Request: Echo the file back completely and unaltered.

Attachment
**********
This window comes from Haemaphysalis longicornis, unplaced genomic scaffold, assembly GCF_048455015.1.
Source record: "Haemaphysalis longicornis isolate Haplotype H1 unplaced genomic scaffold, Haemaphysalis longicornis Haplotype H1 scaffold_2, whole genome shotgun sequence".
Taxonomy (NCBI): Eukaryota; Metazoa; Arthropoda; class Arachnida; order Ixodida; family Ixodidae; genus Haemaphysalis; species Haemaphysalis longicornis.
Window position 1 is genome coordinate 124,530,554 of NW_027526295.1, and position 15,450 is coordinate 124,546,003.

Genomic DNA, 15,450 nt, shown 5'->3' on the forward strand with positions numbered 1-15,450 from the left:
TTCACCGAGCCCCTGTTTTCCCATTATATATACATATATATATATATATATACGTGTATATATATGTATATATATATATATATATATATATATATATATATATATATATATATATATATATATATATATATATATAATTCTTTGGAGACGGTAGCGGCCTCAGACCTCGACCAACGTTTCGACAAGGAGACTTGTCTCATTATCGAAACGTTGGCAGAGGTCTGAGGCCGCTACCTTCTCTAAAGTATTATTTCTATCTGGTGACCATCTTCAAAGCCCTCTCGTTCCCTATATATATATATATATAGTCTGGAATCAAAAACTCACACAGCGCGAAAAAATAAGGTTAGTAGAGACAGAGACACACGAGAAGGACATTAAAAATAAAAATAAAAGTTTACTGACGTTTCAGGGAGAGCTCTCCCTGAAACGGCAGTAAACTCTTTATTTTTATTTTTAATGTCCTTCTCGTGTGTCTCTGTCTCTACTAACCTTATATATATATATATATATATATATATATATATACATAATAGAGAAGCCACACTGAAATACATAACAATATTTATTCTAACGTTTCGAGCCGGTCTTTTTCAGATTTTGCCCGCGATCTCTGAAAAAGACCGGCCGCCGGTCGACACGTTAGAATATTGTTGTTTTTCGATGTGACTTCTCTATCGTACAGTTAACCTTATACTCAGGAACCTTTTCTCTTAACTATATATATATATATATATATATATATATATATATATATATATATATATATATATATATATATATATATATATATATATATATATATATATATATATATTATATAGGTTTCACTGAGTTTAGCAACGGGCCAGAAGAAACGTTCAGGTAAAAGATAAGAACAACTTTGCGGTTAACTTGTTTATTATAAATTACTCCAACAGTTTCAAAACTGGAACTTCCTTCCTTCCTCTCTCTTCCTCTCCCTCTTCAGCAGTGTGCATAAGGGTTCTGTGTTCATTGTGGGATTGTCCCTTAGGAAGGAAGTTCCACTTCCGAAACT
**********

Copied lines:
This window comes from Haemaphysalis longicornis, unplaced genomic scaffold, assembly GCF_048455015.1.
Source record: "Haemaphysalis longicornis isolate Haplotype H1 unplaced genomic scaffold, Haemaphysalis longicornis Haplotype H1 scaffold_2, whole genome shotgun sequence".
Taxonomy (NCBI): Eukaryota; Metazoa; Arthropoda; class Arachnida; order Ixodida; family Ixodidae; genus Haemaphysalis; species Haemaphysalis longicornis.
Window position 1 is genome coordinate 124,530,554 of NW_027526295.1, and position 15,450 is coordinate 124,546,003.

Genomic DNA, 15,450 nt, shown 5'->3' on the forward strand with positions numbered 1-15,450 from the left:
TTCACCGAGCCCCTGTTTTCCCATTATATATACATATATATATATATATATACGTGTATATATATGTATATATATATATATATATATATATATATATATATATATATATATATATATATATATATATATATATATAATTCTTTGGAGACGGTAGCGGCCTCAGACCTCGACCAACGTTTCGACAAGGAGACTTGTCTCATTATCGAAACGTTGGCAGAGGTCTGAGGCCGCTACCTTCTCTAAAGTATTATTTCTATCTGGTGACCATCTTCAAAGCCCTCTCGTTCCCTATATATATATATATATAGTCTGGAATCAAAAACTCACACAGCGCGAAAAAATAAGGTTAGTAGAGACAGAGACACACGAGAAGGACATTAAAAATAAAAATAAAAGTTTACTGACGTTTCAGGGAGAGCTCTCCCTGAAACGGCAGTAAACTCTTTATTTTTATTTTTAATGTCCTTCTCGTGTGTCTCTGTCTCTACTAACCTTATATATATATATATATATATATATATATATATACATAATAGAGAAGCCACACTGAAATACATAACAATATTTATTCTAACGTTTCGAGCCGGTCTTTTTCAGATTTTGCCCGCGATCTCTGAAAAAGACCGGCCGCCGGTCGACACGTTAGAATATTGTTGTTTTTCGATGTGACTTCTCTATCGTACAGTTAACCTTATACTCAGGAACCTTTTCTCTTAACTATATATATATATATATATATATATATATATATATATATATATATATATATATATATATATATATATATATATATATATATATATATATATATATATATTATATAGGTTTCACTGAGTTTAGCAACGGGCCAGAAGAAACGTTCAGGTAAAAGATAAGAACAACTTTGCGGTTAACTTGTTTATTATAAATTACTCCAACAGTTTCAAAACTGGAACTTCCTTCCTTCCTCTCTCTTCCTCTCCCTCTTCAGCAGTGTGCATAAGGGTTCTGTGTTCATTGTGGGATTGTCCCTTAGGAAGGAAGTTCCACTTCCGAAACT